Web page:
I'd like to explain this using the traversal graph. We do two traversals in
ANY direction, so the number of results is a little bigger. We start it at points that have neighbors in common which will become the result of the join operation. One query will look at
E which should have
B in common, but others of the iteration not.
The basic iteration:
FOR v IN 1..1 ANY 'circles/A' GRAPH 'traversalGraph' RETURN v._key
circles/A this results in
["B","G"], starting from
circles/E this results in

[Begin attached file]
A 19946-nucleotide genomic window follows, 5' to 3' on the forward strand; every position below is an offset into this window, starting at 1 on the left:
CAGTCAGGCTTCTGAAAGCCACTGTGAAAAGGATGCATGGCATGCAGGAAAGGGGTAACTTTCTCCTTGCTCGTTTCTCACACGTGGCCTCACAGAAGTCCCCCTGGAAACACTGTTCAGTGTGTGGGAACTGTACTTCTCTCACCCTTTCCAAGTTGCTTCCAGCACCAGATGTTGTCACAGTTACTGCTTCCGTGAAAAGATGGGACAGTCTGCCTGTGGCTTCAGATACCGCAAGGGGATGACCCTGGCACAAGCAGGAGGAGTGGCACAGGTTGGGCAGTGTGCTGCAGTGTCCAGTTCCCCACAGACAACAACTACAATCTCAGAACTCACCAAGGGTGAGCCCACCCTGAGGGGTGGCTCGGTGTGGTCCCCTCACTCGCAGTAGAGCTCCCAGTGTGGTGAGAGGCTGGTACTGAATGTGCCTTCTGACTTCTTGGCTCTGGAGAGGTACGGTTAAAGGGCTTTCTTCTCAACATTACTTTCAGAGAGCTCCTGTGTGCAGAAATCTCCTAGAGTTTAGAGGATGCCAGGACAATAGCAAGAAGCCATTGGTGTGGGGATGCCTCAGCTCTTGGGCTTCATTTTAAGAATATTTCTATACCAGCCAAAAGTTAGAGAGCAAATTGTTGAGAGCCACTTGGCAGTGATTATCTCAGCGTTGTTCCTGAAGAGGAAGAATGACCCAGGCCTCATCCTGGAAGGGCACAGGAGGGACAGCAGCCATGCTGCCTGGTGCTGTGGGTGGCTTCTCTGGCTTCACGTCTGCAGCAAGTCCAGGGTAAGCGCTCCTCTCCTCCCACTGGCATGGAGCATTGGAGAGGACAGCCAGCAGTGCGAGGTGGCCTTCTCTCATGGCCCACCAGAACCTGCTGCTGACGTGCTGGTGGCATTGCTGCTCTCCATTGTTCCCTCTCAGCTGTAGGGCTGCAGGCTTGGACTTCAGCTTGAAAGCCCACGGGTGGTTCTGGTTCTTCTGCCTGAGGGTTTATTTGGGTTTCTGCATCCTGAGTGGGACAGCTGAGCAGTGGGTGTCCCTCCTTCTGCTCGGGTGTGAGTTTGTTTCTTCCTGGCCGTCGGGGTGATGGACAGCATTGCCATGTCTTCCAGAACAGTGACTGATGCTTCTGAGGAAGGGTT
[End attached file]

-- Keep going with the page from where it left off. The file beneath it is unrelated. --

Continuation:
["F", "B"] - so its obvious, we should only get
"B" as the result of the join.
Our first possible approach is to use two sub queries and join them using
LET firstTraversal = (FOR v IN 1..1 ANY 'circles/A' GRAPH 'traversalGraph' RETURN v) LET secondTraversal = (FOR v IN 1..1 ANY 'circles/E' GRAPH 'traversalGraph' RETURN v) RETURN INTERSECTION(firstTraversal, secondTraversal)
A possible problem here could be, that a full depth comparison of the objects will be done, which may become expensive. Another approach therefore could be to join them using their
LET firstTraversal = (FOR v IN 1..1 ANY 'circles/A' GRAPH 'traversalGraph' RETURN v) LET secondTraversal = (FOR v IN 1..1 ANY 'circles/E' GRAPH 'traversalGraph' RETURN v) FOR oneSet IN firstTraversal FOR otherSet IN secondTraversal FILTER oneSet._key == otherSet._key RETURN oneSet